Saturday, September 17, 2005

A Human Rights Act

Iranian blogger, Mehrangiz Kar, Rooz Online:
In Iran these days there is talk of replacing detention and flogging as forms of punishment with something more human. This is a good sign and some officials have even gone as far as saying that the current forms of punishment have no legal basis. A departure from past practices? One wonders.

The head of Iran’s judiciary is on record saying that there is a bill that should take care of ending the practice of detaining women and children needlessly for misdemeanors. And unlike in the past, reference for such changes is even made to international treaties and agreements to which Iran has adhered. Reference to such documents as the International Convention on Human Rights, or the Rights of Children among others, is a very positive step. READ MORE

But while there is optimism in the air, there are also serious doubts. The Guardians Council, an appointed body of Islamic jurisprudents who have been very conservative and narrow in their interpretations of Islamic principles and the constitution, are feared again to block any progressive legislature in this regard. These realists point out to the record of the Council which has always vetoed any laws that promoted human rights on grounds of their incompatibility with Islamic laws, principles etc.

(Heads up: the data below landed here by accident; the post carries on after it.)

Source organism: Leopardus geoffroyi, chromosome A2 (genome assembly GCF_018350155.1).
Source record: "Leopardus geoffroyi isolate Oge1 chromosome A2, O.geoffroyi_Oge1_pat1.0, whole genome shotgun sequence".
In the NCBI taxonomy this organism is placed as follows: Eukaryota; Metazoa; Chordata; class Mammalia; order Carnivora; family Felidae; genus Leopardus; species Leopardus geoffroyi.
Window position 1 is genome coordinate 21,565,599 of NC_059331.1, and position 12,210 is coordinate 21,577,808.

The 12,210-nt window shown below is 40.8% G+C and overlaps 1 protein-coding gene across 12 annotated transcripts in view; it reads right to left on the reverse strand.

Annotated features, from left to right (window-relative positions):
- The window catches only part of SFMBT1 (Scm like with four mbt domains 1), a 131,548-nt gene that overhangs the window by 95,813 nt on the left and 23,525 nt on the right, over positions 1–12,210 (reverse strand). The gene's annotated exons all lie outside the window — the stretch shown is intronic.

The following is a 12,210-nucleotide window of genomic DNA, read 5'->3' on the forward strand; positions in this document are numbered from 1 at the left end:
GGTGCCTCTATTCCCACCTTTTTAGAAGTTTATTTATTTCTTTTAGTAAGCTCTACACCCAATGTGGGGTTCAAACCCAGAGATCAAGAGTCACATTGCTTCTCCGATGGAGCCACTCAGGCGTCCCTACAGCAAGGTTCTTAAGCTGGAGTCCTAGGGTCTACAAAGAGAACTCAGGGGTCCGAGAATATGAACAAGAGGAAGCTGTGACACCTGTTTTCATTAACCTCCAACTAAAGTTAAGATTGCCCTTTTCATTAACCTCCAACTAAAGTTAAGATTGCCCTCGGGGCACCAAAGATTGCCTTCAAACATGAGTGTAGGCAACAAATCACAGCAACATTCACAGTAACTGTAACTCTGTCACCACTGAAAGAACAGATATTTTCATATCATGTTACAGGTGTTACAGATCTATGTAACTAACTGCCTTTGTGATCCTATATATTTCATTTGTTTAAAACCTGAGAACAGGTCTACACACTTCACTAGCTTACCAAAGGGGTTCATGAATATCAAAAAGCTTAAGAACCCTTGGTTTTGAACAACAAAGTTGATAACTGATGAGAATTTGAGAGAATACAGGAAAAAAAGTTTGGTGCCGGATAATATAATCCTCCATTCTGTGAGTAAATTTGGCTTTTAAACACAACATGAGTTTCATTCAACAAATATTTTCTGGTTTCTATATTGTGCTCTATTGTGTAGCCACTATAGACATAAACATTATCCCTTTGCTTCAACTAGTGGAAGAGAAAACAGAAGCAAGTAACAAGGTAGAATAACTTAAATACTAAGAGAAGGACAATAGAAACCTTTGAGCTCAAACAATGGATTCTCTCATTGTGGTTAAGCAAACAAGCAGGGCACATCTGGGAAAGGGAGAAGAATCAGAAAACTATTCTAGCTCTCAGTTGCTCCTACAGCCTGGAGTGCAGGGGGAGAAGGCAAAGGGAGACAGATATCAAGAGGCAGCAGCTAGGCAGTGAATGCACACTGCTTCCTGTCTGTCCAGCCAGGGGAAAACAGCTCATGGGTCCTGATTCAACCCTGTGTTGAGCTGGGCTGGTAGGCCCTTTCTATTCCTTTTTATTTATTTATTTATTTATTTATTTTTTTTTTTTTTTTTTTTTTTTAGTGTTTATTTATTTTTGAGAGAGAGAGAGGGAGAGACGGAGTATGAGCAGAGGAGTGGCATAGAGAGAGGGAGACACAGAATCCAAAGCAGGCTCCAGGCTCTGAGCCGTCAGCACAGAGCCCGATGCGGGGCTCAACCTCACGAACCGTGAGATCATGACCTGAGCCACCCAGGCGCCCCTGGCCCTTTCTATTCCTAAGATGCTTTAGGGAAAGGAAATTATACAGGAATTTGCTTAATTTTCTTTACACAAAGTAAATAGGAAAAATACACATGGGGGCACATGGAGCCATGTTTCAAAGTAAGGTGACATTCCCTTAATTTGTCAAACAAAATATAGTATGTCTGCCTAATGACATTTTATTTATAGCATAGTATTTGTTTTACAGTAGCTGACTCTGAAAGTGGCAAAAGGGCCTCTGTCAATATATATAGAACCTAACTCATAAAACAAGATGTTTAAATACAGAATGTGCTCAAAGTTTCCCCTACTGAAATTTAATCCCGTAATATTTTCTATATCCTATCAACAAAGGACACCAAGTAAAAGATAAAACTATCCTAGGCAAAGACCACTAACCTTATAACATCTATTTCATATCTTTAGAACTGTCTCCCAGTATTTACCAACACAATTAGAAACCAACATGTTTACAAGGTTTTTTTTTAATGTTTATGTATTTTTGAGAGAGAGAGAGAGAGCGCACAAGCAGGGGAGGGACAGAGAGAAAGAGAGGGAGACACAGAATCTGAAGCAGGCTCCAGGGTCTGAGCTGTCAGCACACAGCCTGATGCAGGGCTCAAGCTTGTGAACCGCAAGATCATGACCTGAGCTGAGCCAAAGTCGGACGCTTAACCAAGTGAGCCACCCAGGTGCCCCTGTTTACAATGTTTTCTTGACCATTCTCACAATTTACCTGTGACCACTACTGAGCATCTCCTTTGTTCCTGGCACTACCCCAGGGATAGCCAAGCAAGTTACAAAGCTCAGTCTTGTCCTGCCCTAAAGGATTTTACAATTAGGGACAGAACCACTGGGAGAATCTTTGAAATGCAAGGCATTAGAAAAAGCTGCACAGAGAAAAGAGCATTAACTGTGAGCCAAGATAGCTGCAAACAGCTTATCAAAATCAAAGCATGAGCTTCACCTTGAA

While there is good ground for doubt, the new realities of the political terrain of Iran may actually be more conducive to a more progressive outcome. There is a new Majlis, a new president, and other elected or appointed political agencies all of whom now belong to the very same or at least similar political spectrum, i.e. hardline and conservative thinkers. The absence of moderates and liberals in the government may prove to bring more security to the existing officials to become more realistic, because of the absence of the “outsiders” amongst them.

Certainly such a development would help improve Iran’s seriously tarnished image outside the country, especially amongst its own émigrés and those communities.

Mehrangiz Kar is an Iranian attorney and human rights activist living outside Iran.